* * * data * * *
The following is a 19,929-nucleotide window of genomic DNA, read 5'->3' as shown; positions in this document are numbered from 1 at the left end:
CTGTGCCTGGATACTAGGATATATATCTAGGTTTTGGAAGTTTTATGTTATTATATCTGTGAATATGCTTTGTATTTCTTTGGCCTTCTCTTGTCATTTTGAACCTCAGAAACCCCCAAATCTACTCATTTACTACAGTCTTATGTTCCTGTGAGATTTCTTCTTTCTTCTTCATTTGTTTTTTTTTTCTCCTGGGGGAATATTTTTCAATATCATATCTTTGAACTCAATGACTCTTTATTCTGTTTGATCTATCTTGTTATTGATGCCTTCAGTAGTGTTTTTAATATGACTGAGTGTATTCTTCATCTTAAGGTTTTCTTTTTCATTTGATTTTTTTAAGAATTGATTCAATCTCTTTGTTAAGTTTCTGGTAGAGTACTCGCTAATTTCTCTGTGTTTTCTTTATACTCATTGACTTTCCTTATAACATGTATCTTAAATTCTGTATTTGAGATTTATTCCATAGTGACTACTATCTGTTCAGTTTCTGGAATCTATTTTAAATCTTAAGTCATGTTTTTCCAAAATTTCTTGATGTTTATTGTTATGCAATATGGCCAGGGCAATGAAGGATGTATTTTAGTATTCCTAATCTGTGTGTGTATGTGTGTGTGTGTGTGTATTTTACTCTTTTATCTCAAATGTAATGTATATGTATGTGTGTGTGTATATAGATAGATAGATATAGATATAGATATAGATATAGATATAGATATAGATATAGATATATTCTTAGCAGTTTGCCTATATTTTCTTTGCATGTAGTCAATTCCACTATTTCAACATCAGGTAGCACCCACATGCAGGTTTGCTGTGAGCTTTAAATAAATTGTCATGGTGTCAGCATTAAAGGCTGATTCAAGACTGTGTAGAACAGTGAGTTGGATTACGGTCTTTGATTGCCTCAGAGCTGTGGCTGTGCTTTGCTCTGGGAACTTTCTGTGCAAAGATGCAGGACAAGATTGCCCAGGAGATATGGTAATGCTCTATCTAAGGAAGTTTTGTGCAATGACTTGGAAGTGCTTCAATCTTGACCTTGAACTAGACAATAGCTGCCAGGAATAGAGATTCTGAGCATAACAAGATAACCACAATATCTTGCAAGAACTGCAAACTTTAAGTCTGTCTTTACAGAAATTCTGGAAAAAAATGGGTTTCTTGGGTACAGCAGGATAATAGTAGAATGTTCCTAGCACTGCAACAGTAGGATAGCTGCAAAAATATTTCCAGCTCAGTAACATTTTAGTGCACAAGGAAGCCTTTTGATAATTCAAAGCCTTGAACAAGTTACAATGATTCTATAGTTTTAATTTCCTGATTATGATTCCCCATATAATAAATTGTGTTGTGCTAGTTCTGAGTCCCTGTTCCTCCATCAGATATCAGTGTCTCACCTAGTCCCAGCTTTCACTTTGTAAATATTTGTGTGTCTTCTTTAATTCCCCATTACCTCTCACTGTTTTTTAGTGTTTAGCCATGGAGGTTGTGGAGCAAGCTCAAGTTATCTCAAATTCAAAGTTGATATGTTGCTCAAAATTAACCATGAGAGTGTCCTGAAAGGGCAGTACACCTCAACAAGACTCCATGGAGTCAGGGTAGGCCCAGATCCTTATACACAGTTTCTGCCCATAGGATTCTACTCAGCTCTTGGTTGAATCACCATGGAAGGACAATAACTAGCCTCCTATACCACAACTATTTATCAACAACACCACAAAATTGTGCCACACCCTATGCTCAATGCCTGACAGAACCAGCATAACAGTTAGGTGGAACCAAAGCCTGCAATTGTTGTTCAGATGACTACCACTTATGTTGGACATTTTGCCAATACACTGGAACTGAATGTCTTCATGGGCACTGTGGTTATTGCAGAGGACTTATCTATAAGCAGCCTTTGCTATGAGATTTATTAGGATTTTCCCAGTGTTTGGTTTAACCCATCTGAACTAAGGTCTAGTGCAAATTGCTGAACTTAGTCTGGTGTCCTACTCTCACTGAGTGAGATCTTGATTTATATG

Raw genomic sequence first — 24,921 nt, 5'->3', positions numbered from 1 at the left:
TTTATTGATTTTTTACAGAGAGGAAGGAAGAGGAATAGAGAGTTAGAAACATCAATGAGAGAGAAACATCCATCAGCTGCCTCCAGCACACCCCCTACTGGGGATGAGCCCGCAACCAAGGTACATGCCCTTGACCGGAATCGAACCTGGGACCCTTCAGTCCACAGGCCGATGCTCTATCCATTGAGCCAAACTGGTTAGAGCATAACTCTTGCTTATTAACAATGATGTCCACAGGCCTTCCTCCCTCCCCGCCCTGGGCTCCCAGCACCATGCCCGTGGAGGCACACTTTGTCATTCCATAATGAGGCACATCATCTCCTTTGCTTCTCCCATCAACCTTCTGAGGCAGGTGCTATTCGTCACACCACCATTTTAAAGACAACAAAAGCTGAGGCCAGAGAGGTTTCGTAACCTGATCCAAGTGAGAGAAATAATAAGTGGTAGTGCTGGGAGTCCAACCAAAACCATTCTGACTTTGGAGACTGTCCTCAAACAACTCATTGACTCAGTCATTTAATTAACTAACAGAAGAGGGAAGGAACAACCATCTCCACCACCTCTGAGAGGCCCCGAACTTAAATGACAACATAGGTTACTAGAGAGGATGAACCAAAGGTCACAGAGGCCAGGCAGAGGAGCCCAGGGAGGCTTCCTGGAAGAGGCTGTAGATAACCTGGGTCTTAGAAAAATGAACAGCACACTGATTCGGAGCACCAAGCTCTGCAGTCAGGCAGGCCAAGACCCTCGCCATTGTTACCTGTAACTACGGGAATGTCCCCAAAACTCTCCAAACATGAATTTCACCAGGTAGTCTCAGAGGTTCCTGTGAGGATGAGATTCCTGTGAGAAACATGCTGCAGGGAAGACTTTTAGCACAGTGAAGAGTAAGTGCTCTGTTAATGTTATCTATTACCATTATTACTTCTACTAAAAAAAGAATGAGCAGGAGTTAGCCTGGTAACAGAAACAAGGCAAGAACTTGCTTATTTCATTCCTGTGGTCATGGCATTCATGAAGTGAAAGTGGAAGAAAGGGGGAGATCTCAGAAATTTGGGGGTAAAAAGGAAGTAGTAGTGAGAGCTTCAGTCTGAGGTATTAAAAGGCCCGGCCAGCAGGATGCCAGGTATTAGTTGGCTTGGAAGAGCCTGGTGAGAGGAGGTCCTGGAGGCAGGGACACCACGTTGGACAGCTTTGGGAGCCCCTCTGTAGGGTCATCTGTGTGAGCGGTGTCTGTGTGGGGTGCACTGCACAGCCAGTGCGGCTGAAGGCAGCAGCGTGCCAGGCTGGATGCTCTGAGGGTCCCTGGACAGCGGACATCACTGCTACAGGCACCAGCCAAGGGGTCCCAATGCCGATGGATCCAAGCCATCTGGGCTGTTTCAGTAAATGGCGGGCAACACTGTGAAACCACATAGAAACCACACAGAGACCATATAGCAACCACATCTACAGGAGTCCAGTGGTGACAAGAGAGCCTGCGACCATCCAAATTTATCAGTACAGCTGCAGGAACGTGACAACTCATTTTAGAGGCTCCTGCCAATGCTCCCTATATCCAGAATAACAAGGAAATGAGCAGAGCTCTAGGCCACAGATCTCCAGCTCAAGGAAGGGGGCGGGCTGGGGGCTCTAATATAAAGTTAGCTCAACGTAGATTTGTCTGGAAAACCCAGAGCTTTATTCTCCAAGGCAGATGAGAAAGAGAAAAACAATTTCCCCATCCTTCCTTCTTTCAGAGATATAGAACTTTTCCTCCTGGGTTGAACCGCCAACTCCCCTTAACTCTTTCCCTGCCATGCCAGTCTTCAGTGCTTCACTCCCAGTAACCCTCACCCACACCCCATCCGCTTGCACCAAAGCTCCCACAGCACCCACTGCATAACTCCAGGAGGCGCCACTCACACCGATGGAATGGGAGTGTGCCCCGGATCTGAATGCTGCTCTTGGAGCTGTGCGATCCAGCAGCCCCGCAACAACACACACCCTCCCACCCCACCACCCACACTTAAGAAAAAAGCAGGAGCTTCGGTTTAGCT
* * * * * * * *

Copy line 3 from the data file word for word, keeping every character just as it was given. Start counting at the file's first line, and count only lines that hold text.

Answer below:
Raw genomic sequence first — 24,921 nt, 5'->3', positions numbered from 1 at the left: